Apple’s Headphone-Killing ‘Innovation’ Might Not Be About Headphones At All

Reuters/Beck Diefenbach

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Robert Donachie Capitol Hill and Health Care Reporter
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By eliminating the universal 3.5mm headphone jack from its products, Apple may be positioning itself to corner a rapidly expanding market.

The company released its much anticipated iPhone 7 at a conference in San Francisco Sept. 7, and one change to the new model drew a lot of attention from consumers and techies alike: the removal of the 3.5mm headphone jack. (RELATED: Here’s What The iPhone 7 Is Bringing To The Table)

While the coverage of this move has largely focused on the company’s new wireless headphones, there may be another reason Apple chose to remove the headphone jack: third-party payment systems like Square, Intuit, and PayPal will no longer be able to compete with Apple Pay on Apple product lines.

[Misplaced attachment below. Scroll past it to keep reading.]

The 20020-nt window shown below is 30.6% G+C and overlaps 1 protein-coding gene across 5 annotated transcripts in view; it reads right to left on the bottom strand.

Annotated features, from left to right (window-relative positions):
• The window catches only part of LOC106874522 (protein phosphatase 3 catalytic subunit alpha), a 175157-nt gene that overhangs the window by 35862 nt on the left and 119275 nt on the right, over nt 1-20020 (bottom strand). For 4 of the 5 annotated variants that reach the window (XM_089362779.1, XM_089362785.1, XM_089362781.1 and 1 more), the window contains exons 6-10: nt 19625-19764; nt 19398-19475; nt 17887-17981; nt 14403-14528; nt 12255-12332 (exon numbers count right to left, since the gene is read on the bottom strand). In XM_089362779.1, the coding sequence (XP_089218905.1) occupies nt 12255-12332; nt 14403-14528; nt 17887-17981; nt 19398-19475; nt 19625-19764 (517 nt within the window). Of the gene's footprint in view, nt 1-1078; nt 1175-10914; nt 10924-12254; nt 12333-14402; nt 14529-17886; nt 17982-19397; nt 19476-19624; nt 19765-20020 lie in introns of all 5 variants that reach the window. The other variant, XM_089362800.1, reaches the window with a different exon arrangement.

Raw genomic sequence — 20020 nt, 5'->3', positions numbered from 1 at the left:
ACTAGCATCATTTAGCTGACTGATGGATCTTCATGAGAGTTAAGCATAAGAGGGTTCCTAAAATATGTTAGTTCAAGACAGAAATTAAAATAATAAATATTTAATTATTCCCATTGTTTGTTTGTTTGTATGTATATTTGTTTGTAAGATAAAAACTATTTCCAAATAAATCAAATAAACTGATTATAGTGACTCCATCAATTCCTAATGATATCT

Each of the aforementioned companies relies heavily on an attachment device that hooks into the 3.5mm headphone jack. The attachment allows businesses to swipe consumer credit or debit cards when they make a purchase.

Apple Pay, conversely, allows users to pay for goods and services with just a touch of the iPhone. Essentially, Apple Pay makes physical cards obsolete. If cards are obsolete, Apple has a monopoly on the growing instant-pay market. Eliminating the 3.5mm jack could be the first step in ensuring that debit and credit cards become useless in the marketplace, opening the doors to a future cashless society.

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